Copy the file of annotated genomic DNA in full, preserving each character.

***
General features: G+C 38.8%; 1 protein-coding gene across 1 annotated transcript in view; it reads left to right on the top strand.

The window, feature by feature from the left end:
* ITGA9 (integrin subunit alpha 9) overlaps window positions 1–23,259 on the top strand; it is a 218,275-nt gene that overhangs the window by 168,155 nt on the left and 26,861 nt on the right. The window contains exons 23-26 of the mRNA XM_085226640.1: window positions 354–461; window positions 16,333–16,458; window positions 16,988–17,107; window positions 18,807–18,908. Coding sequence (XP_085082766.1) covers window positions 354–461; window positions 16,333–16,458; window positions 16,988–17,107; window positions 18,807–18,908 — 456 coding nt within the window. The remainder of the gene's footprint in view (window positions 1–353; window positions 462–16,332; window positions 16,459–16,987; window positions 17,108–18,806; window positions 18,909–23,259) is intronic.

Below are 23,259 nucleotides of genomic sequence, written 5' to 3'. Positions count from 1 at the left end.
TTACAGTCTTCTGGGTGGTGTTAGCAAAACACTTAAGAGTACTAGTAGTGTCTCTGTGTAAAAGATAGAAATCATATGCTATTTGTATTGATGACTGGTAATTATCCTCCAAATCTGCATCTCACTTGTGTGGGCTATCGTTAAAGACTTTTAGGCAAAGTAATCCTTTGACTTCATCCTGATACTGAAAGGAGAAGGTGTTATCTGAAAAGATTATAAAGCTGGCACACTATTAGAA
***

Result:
General features: G+C 38.8%; 1 protein-coding gene across 1 annotated transcript in view; it reads left to right on the top strand.

The window, feature by feature from the left end:
* ITGA9 (integrin subunit alpha 9) overlaps window positions 1–23,259 on the top strand; it is a 218,275-nt gene that overhangs the window by 168,155 nt on the left and 26,861 nt on the right. The window contains exons 23-26 of the mRNA XM_085226640.1: window positions 354–461; window positions 16,333–16,458; window positions 16,988–17,107; window positions 18,807–18,908. Coding sequence (XP_085082766.1) covers window positions 354–461; window positions 16,333–16,458; window positions 16,988–17,107; window positions 18,807–18,908 — 456 coding nt within the window. The remainder of the gene's footprint in view (window positions 1–353; window positions 462–16,332; window positions 16,459–16,987; window positions 17,108–18,806; window positions 18,909–23,259) is intronic.

Below are 23,259 nucleotides of genomic sequence, written 5' to 3'. Positions count from 1 at the left end.
TTACAGTCTTCTGGGTGGTGTTAGCAAAACACTTAAGAGTACTAGTAGTGTCTCTGTGTAAAAGATAGAAATCATATGCTATTTGTATTGATGACTGGTAATTATCCTCCAAATCTGCATCTCACTTGTGTGGGCTATCGTTAAAGACTTTTAGGCAAAGTAATCCTTTGACTTCATCCTGATACTGAAAGGAGAAGGTGTTATCTGAAAAGATTATAAAGCTGGCACACTATTAGAA